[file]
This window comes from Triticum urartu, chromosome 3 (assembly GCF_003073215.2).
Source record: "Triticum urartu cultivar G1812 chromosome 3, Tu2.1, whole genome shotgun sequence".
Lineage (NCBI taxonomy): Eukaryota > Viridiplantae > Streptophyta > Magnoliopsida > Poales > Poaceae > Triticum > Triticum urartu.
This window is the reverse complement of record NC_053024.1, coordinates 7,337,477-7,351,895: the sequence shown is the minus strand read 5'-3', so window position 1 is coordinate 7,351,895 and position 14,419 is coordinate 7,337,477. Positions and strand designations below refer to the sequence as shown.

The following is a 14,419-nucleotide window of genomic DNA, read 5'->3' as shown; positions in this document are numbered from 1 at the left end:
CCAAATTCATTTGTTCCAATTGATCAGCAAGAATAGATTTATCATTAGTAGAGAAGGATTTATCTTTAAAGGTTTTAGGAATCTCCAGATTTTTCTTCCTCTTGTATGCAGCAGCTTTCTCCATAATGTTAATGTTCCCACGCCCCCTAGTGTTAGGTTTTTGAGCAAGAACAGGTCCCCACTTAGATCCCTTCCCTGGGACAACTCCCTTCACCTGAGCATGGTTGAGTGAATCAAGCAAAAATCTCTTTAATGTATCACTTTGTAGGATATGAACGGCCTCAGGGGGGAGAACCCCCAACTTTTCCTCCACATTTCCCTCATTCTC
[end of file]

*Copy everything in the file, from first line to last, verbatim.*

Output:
This window comes from Triticum urartu, chromosome 3 (assembly GCF_003073215.2).
Source record: "Triticum urartu cultivar G1812 chromosome 3, Tu2.1, whole genome shotgun sequence".
Lineage (NCBI taxonomy): Eukaryota > Viridiplantae > Streptophyta > Magnoliopsida > Poales > Poaceae > Triticum > Triticum urartu.
This window is the reverse complement of record NC_053024.1, coordinates 7,337,477-7,351,895: the sequence shown is the minus strand read 5'-3', so window position 1 is coordinate 7,351,895 and position 14,419 is coordinate 7,337,477. Positions and strand designations below refer to the sequence as shown.

The following is a 14,419-nucleotide window of genomic DNA, read 5'->3' as shown; positions in this document are numbered from 1 at the left end:
CCAAATTCATTTGTTCCAATTGATCAGCAAGAATAGATTTATCATTAGTAGAGAAGGATTTATCTTTAAAGGTTTTAGGAATCTCCAGATTTTTCTTCCTCTTGTATGCAGCAGCTTTCTCCATAATGTTAATGTTCCCACGCCCCCTAGTGTTAGGTTTTTGAGCAAGAACAGGTCCCCACTTAGATCCCTTCCCTGGGACAACTCCCTTCACCTGAGCATGGTTGAGTGAATCAAGCAAAAATCTCTTTAATGTATCACTTTGTAGGATATGAACGGCCTCAGGGGGGAGAACCCCCAACTTTTCCTCCACATTTCCCTCATTCTC